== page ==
Celia didn’t like to go out of our house; she said it was because her English was so bad. Actually she understood a lot but she wouldn’t talk. My mother was like that, too. Papa managed a little better, but at home we only spoke Yiddish.

When Mameh talked about Celia to the neighbors, she said, “Twenty-nine years old already,” like it was a death sentence. But in the next breath she’d brag, “My Celia has such golden hands, she could sew the wings on a bird. And such a good girl: modest, obedient, never gives me any trouble.”

I was “the other one.” She never talked about Betty at all.

“The other one is almost sixteen years old and still in school. Selfish and lazy; she pretends like she can’t sew.” But I wasn’t pretending. Every time I picked up a needle I stabbed myself. One time, when Mameh gave me a sheet to help with her sewing, I left so many little bloodstains she couldn’t wash it out. She had to pay for the sheet, which cost her I don’t know how many days of work. I got a good smack for that, I can tell you.

You wouldn’t know Celia and I were sisters from looking at us. We had the same nose—straight and a little flat—and we were both a little more than five feet. But I was built like my mother, solid but not fat, and curvy starting at thirteen. I had Mameh’s thin wrists and her reddish-brownish hair, which was so thick it could break the bristles on the brush. I thought I was a real plain Jane except for my eyes, which are like yours, Ava: hazel, with a little gold circle in the middle.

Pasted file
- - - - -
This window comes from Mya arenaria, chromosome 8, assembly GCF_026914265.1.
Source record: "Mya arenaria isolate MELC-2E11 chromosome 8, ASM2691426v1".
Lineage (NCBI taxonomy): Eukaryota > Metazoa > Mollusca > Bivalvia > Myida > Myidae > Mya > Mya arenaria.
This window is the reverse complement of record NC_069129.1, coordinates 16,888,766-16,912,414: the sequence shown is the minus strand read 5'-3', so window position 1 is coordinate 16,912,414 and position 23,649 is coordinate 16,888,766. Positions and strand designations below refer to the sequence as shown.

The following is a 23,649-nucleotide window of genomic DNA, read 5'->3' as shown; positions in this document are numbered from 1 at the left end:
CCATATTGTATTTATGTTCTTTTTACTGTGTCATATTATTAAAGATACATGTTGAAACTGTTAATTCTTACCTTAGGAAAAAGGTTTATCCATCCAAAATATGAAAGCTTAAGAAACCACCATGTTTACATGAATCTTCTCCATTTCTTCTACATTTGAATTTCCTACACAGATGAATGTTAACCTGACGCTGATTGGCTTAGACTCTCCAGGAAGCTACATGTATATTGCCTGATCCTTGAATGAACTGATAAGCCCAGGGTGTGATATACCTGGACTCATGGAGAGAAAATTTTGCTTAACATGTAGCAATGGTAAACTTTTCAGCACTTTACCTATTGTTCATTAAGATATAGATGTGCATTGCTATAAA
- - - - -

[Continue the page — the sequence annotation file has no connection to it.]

I was only ten years old when my oldest sister, Betty, moved out of the house. I remember I was hiding under the table the day she left. Mameh was screaming how girls were supposed to live with their families until they got married and the only kind of woman who went on her own was a “kurveh.” That’s “whore” in Yiddish; I had to ask a kid at school what it meant.

After that, Mameh never said Betty’s name in public. But at home she talked about her all the time. “A real American,” she said, making it sound like a curse.

But it was true. Betty had learned English fast and she dressed like a modern girl: she wore pointy shoes with heels and you could see her ankles. She got herself a job selling dresses downtown at Filene’s department store, which was unusual for someone who wasn’t born in this country. I didn’t see her much after she moved out and I missed her. It was too quiet without Betty in the house. I didn’t mind that there was less fighting between her and Mameh, but she was the only one who ever got Celia and my father to laugh.